Many bacterial species, including Pseudomonas aeruginosa, utilize a type II secretion system to assemble the type IV pilus (T4P). Bacteria such as P. aeruginosa use T4P, which are fibrous assemblies of pilin monomers, during the initial stages of infection to attach to host cells. We have shown that a highly soluble engineered pilins from P. aeruginosa can oligomerize in solution (Audette et al. Nano Lett. 4(10), 1897-1902 (2004)) and at surfaces (Lombardo et al. J. Bionanosci.3(1), 61-65 (2009)). The structures derived from these engineered pilins are in effect protein nanotubes (PNTs), and are interesting targets for bionanotechnolgy applications such as biosensors.
We are currently focusing on understanding the mechanisms of how PNTs oligomerize from the monomeric protein precursor, and are investigating the development of these novel PNTs through protein engineering. For example, what are the kinetic parameters of PNT formation? We have shown that oligomerization of the K122-4 pilin (Petrov et al.J. Nanobiotechnol. 11:24 (2013)) can be induced with a hydrophobic molecule such as MPD (above) in solution. Can we rationally modify the monomeric pilin protein to modify the assembly and kinetics of PNT formation? Also, can we add specific functionality to either the inside or outside of the PNT through modification of the monomeric protein, or by using them as an adapter technology for a biologically relevant nanomachine? We are continuing to explore these ongoing questions in order to better understand how to control the oligomerization of pilin-derived PNTs for more practical applications.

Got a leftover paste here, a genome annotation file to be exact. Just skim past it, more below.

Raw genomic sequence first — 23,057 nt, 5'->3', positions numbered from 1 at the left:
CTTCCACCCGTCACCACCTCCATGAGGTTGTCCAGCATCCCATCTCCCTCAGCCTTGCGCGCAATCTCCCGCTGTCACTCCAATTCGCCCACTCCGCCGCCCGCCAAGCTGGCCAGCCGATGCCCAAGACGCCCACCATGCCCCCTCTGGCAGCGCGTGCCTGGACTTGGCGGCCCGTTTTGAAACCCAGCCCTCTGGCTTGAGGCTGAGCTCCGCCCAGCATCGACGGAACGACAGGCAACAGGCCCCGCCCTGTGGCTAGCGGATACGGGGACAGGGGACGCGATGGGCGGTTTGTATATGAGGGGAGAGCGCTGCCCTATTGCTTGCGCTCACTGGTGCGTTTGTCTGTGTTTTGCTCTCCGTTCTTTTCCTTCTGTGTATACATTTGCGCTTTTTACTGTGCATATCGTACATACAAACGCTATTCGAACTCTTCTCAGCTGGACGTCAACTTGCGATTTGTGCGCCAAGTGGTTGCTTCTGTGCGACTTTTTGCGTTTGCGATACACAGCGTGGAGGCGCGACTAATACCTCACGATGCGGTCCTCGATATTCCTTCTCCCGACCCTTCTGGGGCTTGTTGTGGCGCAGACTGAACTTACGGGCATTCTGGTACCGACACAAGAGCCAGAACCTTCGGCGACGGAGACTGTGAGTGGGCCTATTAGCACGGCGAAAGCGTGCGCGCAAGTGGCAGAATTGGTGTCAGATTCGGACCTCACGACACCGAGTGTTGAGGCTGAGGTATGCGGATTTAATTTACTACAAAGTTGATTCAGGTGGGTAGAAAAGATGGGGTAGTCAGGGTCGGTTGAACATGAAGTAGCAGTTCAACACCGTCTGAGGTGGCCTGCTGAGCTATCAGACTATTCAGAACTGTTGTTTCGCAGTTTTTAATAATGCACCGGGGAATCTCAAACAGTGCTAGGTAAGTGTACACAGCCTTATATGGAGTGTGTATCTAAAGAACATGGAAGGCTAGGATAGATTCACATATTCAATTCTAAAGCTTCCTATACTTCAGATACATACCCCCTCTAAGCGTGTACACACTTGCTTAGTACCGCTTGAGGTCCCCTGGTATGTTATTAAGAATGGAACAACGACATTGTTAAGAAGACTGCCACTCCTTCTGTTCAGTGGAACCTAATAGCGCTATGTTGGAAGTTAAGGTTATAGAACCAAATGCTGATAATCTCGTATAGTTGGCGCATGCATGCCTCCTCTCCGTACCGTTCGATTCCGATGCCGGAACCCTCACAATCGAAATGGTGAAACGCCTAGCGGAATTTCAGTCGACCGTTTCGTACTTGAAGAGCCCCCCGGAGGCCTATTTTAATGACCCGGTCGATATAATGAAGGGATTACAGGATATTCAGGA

We are also characterizing the assembly systems and T4P/PNTs from a variety of bacteria, with an aim at a greater understanding of how these structures are assembled, the specific interactions that occur at the binding interface during surface adherence, and the development of pilin-derived PNTs for applications in biosensors. Current pilin/PNT systems under investigation include those from Coxiella burnetii, Francisella tularensis and Burkholderia pseudomalei.